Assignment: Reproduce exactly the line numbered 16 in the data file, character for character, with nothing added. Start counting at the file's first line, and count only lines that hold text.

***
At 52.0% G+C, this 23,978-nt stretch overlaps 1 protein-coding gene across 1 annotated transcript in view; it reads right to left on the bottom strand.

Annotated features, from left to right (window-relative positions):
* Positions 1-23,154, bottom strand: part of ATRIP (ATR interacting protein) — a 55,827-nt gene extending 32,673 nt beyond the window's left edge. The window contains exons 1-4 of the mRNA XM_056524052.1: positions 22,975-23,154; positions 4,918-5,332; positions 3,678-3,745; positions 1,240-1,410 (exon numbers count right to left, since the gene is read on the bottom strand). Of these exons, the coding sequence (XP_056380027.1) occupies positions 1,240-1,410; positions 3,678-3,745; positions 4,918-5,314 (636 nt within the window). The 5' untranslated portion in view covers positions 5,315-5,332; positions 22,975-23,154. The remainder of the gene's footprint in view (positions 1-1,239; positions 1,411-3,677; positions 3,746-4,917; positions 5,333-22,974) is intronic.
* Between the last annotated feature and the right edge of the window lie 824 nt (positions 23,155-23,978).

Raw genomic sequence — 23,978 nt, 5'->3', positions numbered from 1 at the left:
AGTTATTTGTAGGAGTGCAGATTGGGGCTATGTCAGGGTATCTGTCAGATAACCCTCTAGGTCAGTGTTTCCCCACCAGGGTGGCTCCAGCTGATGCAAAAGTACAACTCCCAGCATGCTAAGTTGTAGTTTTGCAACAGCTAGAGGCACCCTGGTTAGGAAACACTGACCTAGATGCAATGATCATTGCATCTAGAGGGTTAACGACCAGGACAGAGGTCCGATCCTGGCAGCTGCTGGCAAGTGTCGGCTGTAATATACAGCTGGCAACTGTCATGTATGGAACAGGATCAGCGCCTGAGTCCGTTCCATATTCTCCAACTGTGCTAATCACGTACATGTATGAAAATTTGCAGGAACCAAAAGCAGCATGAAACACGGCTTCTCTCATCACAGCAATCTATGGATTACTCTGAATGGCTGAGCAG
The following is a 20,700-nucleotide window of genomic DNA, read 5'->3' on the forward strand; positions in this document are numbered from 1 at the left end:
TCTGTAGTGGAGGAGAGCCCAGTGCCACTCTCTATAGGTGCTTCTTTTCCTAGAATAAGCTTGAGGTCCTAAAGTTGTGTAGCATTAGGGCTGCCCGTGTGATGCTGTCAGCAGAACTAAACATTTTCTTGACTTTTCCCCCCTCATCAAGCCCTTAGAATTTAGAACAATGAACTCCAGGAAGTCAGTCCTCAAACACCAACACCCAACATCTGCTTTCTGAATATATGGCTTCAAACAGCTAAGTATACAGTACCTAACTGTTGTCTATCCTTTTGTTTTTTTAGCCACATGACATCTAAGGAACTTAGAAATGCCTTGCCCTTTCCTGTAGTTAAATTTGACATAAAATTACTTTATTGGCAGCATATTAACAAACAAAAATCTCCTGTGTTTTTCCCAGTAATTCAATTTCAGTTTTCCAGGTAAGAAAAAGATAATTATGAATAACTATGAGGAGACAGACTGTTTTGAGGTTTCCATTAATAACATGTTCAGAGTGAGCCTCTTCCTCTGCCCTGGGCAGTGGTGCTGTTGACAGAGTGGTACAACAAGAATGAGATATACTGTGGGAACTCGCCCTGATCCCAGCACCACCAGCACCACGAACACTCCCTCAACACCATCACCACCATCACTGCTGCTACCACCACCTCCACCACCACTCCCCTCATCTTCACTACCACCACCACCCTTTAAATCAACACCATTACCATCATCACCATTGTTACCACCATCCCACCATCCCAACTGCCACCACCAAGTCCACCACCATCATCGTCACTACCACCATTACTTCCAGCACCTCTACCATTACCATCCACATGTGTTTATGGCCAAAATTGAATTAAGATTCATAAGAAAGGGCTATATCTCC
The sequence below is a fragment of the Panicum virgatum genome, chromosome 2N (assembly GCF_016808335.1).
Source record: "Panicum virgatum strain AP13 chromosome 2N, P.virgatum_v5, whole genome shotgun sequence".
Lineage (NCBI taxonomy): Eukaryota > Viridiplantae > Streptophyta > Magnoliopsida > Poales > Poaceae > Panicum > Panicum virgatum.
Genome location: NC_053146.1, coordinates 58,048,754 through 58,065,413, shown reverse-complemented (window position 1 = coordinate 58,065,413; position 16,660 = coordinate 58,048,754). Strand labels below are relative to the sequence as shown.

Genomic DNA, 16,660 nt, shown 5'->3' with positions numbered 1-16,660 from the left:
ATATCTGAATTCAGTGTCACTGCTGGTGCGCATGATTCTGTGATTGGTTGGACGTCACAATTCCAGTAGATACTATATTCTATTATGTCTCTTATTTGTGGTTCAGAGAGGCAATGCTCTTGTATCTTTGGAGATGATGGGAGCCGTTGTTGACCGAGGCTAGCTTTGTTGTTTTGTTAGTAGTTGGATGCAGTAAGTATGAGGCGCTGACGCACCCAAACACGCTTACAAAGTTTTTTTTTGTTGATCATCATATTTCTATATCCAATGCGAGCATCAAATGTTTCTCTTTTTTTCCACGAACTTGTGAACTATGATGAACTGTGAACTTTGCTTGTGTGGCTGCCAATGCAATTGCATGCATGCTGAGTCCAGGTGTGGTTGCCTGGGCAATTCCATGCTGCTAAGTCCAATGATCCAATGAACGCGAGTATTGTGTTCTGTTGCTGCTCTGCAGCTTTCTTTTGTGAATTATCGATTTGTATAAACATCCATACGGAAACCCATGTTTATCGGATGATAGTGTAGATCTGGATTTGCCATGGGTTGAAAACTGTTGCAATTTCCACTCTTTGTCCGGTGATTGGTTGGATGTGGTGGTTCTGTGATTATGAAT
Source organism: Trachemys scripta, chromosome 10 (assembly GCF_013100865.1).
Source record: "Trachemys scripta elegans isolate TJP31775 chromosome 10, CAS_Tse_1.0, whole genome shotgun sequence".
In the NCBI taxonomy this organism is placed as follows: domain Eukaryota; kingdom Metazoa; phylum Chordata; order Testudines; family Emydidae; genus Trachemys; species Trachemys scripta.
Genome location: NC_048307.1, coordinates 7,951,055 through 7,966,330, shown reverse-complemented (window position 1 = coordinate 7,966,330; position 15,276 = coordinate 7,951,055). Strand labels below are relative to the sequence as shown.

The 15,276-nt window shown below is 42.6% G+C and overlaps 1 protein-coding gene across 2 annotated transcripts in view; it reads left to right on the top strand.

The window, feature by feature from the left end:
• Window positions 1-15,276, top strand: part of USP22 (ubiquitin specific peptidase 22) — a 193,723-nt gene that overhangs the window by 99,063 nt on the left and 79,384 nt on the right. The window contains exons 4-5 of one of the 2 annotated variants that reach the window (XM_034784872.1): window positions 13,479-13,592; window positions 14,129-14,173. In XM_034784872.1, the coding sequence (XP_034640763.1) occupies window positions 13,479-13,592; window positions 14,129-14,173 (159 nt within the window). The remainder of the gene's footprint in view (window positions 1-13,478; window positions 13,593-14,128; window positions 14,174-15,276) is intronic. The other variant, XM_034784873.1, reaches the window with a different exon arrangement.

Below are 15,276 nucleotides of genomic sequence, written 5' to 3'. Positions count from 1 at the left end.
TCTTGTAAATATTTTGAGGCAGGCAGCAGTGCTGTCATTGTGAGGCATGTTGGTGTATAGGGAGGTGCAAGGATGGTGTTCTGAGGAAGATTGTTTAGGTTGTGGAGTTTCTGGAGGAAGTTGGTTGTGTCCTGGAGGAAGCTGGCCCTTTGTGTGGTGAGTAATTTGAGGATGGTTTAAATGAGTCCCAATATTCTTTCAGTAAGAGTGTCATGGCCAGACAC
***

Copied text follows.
Source record: "Trachemys scripta elegans isolate TJP31775 chromosome 10, CAS_Tse_1.0, whole genome shotgun sequence".